On my calendar, on the square for Feb. 28, it says simply “Kill Pig.”
Nine months ago, I held a two-day-old piglet in my hands. She was about the size of a chihuahua. The pig was clean, warm and soft. The pig struggled a little because I wasn’t her mother, and her hooves, not yet worn smooth, were sharp against my bare forearms.
Still, before this month is over, I will have killed her.
When I called to arrange the date, I had expected to do some convincing. I was surprised how unfazed he was when I called to set the date and said I wanted to shoot and stick the beast myself. To him, of course, this is the way of the world: animals become meat just as blossoms become fruit. To the man standing next to me when I do just that, it will be another day at work.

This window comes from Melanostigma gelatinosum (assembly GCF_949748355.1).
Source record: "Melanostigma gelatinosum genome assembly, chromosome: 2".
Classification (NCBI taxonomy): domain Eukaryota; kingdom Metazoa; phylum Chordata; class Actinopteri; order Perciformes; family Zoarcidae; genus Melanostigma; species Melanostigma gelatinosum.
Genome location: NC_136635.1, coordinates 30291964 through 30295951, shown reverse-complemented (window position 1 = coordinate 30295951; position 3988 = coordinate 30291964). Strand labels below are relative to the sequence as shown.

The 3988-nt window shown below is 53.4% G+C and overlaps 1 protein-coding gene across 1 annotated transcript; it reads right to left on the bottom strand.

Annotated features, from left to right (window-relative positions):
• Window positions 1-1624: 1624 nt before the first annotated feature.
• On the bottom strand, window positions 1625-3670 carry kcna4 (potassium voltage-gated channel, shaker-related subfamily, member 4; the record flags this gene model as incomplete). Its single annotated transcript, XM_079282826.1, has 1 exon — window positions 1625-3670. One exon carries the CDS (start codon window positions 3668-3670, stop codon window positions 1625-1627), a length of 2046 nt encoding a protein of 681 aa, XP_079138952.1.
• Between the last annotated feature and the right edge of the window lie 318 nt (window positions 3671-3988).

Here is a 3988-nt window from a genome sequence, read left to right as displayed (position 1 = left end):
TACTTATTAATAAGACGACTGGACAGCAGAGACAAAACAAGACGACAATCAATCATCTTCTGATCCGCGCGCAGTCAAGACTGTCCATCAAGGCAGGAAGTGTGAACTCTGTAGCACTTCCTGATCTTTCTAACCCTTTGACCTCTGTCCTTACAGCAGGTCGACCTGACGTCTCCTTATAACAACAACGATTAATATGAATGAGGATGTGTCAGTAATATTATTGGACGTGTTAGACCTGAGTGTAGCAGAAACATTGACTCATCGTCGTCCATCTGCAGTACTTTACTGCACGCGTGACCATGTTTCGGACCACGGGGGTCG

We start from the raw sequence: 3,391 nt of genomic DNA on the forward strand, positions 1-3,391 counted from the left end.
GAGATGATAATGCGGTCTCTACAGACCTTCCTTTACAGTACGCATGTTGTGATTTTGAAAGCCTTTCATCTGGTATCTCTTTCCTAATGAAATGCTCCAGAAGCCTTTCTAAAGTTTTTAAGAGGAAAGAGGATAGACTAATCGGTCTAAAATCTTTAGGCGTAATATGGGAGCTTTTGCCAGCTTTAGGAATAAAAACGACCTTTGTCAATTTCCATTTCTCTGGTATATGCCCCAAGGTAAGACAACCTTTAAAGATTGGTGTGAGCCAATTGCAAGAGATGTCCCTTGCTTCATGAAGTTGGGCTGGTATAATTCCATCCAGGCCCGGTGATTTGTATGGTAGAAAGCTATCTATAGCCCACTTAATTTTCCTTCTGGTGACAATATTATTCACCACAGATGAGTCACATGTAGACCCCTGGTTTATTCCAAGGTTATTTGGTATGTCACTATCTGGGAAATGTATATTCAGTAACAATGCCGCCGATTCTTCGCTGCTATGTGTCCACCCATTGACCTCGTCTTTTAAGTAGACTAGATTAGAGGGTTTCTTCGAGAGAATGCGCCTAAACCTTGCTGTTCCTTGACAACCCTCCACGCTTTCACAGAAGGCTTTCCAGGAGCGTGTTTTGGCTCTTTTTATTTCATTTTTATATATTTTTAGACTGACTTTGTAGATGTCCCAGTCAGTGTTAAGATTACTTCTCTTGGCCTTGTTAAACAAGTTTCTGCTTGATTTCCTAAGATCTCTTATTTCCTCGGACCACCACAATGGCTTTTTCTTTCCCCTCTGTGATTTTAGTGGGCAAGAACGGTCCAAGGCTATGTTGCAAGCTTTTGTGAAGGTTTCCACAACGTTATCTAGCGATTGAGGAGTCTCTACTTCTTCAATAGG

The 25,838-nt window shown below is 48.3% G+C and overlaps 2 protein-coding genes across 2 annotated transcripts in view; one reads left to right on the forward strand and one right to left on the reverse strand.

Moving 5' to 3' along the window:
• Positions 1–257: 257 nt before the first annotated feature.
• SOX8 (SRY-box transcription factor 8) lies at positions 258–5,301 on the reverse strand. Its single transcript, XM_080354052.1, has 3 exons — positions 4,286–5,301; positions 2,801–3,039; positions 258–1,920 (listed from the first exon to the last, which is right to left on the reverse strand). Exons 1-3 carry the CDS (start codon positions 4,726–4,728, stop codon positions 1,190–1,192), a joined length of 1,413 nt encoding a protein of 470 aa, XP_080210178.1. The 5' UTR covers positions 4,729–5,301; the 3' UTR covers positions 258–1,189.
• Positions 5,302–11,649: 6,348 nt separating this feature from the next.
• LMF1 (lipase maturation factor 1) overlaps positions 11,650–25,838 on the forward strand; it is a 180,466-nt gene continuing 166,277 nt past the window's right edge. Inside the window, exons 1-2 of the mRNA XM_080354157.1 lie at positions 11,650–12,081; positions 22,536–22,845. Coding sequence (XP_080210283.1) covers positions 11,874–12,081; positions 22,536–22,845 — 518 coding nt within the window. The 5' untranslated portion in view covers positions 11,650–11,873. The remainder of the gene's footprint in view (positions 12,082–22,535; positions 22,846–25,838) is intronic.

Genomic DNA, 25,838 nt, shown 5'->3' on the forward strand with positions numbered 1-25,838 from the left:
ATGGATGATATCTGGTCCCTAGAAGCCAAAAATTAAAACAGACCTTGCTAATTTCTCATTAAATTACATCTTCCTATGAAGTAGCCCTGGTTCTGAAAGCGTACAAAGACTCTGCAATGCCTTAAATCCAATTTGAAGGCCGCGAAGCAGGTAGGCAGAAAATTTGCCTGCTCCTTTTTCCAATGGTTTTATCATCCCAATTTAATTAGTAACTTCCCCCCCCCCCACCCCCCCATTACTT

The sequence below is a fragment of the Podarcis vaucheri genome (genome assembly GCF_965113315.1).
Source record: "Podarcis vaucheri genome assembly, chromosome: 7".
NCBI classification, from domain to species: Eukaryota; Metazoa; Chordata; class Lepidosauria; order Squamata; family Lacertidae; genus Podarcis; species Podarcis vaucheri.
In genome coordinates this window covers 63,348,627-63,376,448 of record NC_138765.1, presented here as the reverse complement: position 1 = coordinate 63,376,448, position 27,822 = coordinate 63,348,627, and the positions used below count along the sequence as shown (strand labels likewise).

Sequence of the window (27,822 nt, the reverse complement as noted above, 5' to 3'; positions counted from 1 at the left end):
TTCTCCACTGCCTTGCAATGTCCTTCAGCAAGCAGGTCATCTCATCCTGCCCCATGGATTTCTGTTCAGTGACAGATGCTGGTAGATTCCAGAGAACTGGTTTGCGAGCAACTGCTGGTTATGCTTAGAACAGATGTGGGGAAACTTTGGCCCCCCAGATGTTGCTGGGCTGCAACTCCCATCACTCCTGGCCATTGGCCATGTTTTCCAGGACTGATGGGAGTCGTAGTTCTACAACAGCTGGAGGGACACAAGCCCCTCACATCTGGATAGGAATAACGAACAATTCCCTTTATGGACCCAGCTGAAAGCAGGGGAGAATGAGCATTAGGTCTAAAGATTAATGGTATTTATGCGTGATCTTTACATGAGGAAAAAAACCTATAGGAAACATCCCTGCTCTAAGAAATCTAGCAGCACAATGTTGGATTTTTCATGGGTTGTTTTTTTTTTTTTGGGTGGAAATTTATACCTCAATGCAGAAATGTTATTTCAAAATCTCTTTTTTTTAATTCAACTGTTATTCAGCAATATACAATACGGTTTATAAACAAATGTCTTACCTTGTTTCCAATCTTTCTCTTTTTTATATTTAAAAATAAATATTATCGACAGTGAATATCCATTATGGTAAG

Still, butchers distance themselves from their work. They have their own euphemisms: animals, for example, aren’t slaughtered, they’re harvested. They joke about the blood and guts.
On the one hand I hope I can distance myself in the same way. On the other, I hope I feel the full impact of my intended action.